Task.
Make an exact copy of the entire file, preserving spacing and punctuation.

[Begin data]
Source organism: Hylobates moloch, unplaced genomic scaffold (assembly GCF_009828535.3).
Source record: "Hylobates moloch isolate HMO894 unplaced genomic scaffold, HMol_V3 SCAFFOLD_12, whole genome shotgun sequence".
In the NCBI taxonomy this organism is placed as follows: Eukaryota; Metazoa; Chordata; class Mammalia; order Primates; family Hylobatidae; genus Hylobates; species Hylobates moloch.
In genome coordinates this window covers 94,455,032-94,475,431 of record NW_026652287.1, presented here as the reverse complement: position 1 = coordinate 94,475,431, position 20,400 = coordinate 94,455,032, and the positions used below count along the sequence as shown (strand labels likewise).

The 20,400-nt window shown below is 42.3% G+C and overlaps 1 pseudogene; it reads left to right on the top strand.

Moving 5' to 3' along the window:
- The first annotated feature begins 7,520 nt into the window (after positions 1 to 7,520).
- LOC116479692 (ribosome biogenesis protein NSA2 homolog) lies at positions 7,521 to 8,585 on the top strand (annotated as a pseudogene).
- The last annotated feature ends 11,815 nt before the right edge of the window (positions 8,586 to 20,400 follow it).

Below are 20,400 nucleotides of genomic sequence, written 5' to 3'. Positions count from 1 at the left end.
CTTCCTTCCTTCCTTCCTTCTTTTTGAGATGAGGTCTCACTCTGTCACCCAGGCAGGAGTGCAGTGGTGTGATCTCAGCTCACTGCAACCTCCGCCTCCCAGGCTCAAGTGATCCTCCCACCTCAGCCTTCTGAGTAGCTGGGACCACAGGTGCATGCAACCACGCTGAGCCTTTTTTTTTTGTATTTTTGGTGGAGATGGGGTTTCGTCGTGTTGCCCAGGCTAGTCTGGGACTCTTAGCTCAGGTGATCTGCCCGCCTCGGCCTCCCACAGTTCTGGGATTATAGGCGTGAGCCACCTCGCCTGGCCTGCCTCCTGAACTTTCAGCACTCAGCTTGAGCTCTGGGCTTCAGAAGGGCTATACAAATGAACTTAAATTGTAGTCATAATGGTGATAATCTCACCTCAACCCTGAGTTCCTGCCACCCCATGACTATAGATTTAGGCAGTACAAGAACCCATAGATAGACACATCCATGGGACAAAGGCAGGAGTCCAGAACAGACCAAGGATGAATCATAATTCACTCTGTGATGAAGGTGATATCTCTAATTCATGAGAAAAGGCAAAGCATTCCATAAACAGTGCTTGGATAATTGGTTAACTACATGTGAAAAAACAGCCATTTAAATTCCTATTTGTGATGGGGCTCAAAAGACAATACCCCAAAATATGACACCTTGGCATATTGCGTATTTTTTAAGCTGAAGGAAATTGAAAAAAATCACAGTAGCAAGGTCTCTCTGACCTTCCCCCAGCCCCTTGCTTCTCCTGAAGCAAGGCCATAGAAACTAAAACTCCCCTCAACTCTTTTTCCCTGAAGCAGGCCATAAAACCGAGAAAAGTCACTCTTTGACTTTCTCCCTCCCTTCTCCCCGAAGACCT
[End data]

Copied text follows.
Source organism: Hylobates moloch, unplaced genomic scaffold (assembly GCF_009828535.3).
Source record: "Hylobates moloch isolate HMO894 unplaced genomic scaffold, HMol_V3 SCAFFOLD_12, whole genome shotgun sequence".
In the NCBI taxonomy this organism is placed as follows: Eukaryota; Metazoa; Chordata; class Mammalia; order Primates; family Hylobatidae; genus Hylobates; species Hylobates moloch.
In genome coordinates this window covers 94,455,032-94,475,431 of record NW_026652287.1, presented here as the reverse complement: position 1 = coordinate 94,475,431, position 20,400 = coordinate 94,455,032, and the positions used below count along the sequence as shown (strand labels likewise).

The 20,400-nt window shown below is 42.3% G+C and overlaps 1 pseudogene; it reads left to right on the top strand.

Moving 5' to 3' along the window:
- The first annotated feature begins 7,520 nt into the window (after positions 1 to 7,520).
- LOC116479692 (ribosome biogenesis protein NSA2 homolog) lies at positions 7,521 to 8,585 on the top strand (annotated as a pseudogene).
- The last annotated feature ends 11,815 nt before the right edge of the window (positions 8,586 to 20,400 follow it).

Below are 20,400 nucleotides of genomic sequence, written 5' to 3'. Positions count from 1 at the left end.
CTTCCTTCCTTCCTTCCTTCTTTTTGAGATGAGGTCTCACTCTGTCACCCAGGCAGGAGTGCAGTGGTGTGATCTCAGCTCACTGCAACCTCCGCCTCCCAGGCTCAAGTGATCCTCCCACCTCAGCCTTCTGAGTAGCTGGGACCACAGGTGCATGCAACCACGCTGAGCCTTTTTTTTTTGTATTTTTGGTGGAGATGGGGTTTCGTCGTGTTGCCCAGGCTAGTCTGGGACTCTTAGCTCAGGTGATCTGCCCGCCTCGGCCTCCCACAGTTCTGGGATTATAGGCGTGAGCCACCTCGCCTGGCCTGCCTCCTGAACTTTCAGCACTCAGCTTGAGCTCTGGGCTTCAGAAGGGCTATACAAATGAACTTAAATTGTAGTCATAATGGTGATAATCTCACCTCAACCCTGAGTTCCTGCCACCCCATGACTATAGATTTAGGCAGTACAAGAACCCATAGATAGACACATCCATGGGACAAAGGCAGGAGTCCAGAACAGACCAAGGATGAATCATAATTCACTCTGTGATGAAGGTGATATCTCTAATTCATGAGAAAAGGCAAAGCATTCCATAAACAGTGCTTGGATAATTGGTTAACTACATGTGAAAAAACAGCCATTTAAATTCCTATTTGTGATGGGGCTCAAAAGACAATACCCCAAAATATGACACCTTGGCATATTGCGTATTTTTTAAGCTGAAGGAAATTGAAAAAAATCACAGTAGCAAGGTCTCTCTGACCTTCCCCCAGCCCCTTGCTTCTCCTGAAGCAAGGCCATAGAAACTAAAACTCCCCTCAACTCTTTTTCCCTGAAGCAGGCCATAAAACCGAGAAAAGTCACTCTTTGACTTTCTCCCTCCCTTCTCCCCGAAGACCT